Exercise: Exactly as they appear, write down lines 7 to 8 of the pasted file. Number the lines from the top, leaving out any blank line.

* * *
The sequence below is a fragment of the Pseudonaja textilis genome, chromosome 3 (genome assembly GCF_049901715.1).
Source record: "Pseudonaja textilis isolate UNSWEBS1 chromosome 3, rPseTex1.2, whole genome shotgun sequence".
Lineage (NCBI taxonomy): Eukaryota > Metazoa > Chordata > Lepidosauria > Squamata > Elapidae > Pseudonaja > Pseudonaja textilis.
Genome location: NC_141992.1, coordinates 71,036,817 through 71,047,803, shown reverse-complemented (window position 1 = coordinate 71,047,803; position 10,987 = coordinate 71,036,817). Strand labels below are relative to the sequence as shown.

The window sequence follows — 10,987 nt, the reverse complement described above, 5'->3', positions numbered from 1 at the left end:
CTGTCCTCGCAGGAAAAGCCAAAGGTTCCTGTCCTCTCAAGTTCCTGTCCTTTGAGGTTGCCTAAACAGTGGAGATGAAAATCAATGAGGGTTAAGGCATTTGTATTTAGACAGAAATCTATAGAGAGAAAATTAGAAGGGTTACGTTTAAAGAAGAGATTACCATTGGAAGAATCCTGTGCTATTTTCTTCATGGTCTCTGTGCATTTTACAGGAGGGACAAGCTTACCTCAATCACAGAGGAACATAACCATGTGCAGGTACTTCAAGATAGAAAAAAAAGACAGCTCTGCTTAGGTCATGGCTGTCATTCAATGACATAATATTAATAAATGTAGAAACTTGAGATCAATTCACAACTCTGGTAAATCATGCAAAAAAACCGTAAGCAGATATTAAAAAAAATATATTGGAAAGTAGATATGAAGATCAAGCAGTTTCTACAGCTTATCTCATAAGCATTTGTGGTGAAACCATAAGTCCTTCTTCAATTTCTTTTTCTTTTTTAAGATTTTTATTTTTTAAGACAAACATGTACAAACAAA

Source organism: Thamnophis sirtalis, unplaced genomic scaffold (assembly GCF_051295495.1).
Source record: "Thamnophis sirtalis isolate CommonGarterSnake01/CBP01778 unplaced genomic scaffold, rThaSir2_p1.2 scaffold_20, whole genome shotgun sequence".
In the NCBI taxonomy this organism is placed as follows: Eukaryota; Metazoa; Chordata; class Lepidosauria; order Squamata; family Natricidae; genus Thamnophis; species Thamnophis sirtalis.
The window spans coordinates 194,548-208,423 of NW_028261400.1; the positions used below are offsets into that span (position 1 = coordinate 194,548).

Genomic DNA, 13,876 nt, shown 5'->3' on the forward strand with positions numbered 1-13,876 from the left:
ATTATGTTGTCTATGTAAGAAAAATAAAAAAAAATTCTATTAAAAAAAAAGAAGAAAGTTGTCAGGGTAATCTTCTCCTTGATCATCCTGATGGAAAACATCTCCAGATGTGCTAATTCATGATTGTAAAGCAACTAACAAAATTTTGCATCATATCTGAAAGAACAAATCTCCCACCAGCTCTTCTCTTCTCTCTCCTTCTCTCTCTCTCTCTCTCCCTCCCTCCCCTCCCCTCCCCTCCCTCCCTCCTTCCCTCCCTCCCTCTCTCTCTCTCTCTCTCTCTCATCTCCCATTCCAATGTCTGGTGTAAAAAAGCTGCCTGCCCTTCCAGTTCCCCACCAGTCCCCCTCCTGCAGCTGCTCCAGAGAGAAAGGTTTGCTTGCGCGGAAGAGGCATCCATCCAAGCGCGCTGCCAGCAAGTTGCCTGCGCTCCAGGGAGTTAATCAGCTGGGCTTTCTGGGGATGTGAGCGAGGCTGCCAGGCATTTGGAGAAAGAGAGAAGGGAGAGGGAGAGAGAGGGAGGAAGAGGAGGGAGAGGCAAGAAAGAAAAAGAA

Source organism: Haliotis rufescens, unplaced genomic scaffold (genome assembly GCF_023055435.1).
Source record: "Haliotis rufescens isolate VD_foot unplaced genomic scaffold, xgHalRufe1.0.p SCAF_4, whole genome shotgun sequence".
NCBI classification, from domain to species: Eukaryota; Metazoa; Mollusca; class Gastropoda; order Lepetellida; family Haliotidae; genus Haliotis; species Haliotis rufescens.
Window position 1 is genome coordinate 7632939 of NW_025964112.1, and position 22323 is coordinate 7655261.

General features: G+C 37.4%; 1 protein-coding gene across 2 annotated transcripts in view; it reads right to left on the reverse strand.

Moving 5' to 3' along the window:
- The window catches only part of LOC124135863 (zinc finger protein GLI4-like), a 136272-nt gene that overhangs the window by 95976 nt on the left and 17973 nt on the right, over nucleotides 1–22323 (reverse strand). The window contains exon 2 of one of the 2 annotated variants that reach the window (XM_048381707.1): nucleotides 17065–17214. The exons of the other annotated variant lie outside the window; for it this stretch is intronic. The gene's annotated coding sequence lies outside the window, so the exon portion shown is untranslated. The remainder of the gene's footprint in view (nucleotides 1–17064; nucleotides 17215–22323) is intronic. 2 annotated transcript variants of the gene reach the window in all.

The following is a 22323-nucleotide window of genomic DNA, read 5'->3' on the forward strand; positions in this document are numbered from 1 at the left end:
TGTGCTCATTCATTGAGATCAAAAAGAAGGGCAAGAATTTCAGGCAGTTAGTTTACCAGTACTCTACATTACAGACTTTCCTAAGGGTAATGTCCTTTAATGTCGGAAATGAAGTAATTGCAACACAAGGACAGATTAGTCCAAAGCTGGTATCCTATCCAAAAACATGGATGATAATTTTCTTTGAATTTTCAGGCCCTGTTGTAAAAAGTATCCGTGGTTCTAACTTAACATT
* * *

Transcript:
Source organism: Thamnophis sirtalis, unplaced genomic scaffold (assembly GCF_051295495.1).
Source record: "Thamnophis sirtalis isolate CommonGarterSnake01/CBP01778 unplaced genomic scaffold, rThaSir2_p1.2 scaffold_20, whole genome shotgun sequence".